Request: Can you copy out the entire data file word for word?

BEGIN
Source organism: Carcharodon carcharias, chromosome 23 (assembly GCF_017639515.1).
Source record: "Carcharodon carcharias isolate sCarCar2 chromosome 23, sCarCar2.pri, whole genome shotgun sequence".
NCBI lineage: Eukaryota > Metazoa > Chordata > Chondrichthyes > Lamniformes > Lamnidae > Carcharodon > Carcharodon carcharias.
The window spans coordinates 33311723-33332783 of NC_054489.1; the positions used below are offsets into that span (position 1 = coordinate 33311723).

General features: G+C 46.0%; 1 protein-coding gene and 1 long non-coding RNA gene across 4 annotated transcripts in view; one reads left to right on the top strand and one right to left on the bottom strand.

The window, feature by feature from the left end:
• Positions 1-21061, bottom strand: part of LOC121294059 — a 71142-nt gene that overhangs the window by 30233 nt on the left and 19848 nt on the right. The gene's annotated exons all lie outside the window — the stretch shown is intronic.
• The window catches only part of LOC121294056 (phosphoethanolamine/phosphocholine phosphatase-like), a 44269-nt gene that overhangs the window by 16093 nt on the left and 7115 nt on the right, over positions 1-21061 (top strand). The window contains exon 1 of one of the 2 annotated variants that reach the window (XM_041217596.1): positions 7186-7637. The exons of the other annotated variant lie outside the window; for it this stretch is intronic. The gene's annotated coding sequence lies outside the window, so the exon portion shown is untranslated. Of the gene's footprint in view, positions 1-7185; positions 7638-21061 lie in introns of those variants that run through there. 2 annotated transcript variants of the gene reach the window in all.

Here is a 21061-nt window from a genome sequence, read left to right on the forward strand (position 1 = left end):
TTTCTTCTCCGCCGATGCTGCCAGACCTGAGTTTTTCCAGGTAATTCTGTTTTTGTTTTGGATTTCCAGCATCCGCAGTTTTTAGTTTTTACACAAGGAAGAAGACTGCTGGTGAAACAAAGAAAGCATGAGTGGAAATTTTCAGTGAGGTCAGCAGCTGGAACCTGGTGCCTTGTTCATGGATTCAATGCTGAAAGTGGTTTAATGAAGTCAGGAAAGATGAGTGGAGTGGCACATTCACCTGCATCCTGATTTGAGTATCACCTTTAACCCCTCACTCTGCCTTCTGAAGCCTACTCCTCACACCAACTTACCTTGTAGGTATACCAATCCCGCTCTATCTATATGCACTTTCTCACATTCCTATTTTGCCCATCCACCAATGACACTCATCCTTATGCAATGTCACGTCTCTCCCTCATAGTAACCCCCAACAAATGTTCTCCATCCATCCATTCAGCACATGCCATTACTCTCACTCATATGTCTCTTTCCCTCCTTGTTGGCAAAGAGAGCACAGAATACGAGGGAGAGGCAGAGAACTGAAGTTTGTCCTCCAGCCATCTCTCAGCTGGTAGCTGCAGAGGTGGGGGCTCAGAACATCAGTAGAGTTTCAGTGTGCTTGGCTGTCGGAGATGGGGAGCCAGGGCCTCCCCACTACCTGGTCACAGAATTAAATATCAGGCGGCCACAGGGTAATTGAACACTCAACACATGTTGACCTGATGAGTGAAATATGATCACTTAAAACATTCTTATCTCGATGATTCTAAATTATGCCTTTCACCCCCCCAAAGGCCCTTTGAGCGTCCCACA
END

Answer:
Source organism: Carcharodon carcharias, chromosome 23 (assembly GCF_017639515.1).
Source record: "Carcharodon carcharias isolate sCarCar2 chromosome 23, sCarCar2.pri, whole genome shotgun sequence".
NCBI lineage: Eukaryota > Metazoa > Chordata > Chondrichthyes > Lamniformes > Lamnidae > Carcharodon > Carcharodon carcharias.
The window spans coordinates 33311723-33332783 of NC_054489.1; the positions used below are offsets into that span (position 1 = coordinate 33311723).

General features: G+C 46.0%; 1 protein-coding gene and 1 long non-coding RNA gene across 4 annotated transcripts in view; one reads left to right on the top strand and one right to left on the bottom strand.

The window, feature by feature from the left end:
• Positions 1-21061, bottom strand: part of LOC121294059 — a 71142-nt gene that overhangs the window by 30233 nt on the left and 19848 nt on the right. The gene's annotated exons all lie outside the window — the stretch shown is intronic.
• The window catches only part of LOC121294056 (phosphoethanolamine/phosphocholine phosphatase-like), a 44269-nt gene that overhangs the window by 16093 nt on the left and 7115 nt on the right, over positions 1-21061 (top strand). The window contains exon 1 of one of the 2 annotated variants that reach the window (XM_041217596.1): positions 7186-7637. The exons of the other annotated variant lie outside the window; for it this stretch is intronic. The gene's annotated coding sequence lies outside the window, so the exon portion shown is untranslated. Of the gene's footprint in view, positions 1-7185; positions 7638-21061 lie in introns of those variants that run through there. 2 annotated transcript variants of the gene reach the window in all.

Here is a 21061-nt window from a genome sequence, read left to right on the forward strand (position 1 = left end):
TTTCTTCTCCGCCGATGCTGCCAGACCTGAGTTTTTCCAGGTAATTCTGTTTTTGTTTTGGATTTCCAGCATCCGCAGTTTTTAGTTTTTACACAAGGAAGAAGACTGCTGGTGAAACAAAGAAAGCATGAGTGGAAATTTTCAGTGAGGTCAGCAGCTGGAACCTGGTGCCTTGTTCATGGATTCAATGCTGAAAGTGGTTTAATGAAGTCAGGAAAGATGAGTGGAGTGGCACATTCACCTGCATCCTGATTTGAGTATCACCTTTAACCCCTCACTCTGCCTTCTGAAGCCTACTCCTCACACCAACTTACCTTGTAGGTATACCAATCCCGCTCTATCTATATGCACTTTCTCACATTCCTATTTTGCCCATCCACCAATGACACTCATCCTTATGCAATGTCACGTCTCTCCCTCATAGTAACCCCCAACAAATGTTCTCCATCCATCCATTCAGCACATGCCATTACTCTCACTCATATGTCTCTTTCCCTCCTTGTTGGCAAAGAGAGCACAGAATACGAGGGAGAGGCAGAGAACTGAAGTTTGTCCTCCAGCCATCTCTCAGCTGGTAGCTGCAGAGGTGGGGGCTCAGAACATCAGTAGAGTTTCAGTGTGCTTGGCTGTCGGAGATGGGGAGCCAGGGCCTCCCCACTACCTGGTCACAGAATTAAATATCAGGCGGCCACAGGGTAATTGAACACTCAACACATGTTGACCTGATGAGTGAAATATGATCACTTAAAACATTCTTATCTCGATGATTCTAAATTATGCCTTTCACCCCCCCAAAGGCCCTTTGAGCGTCCCACA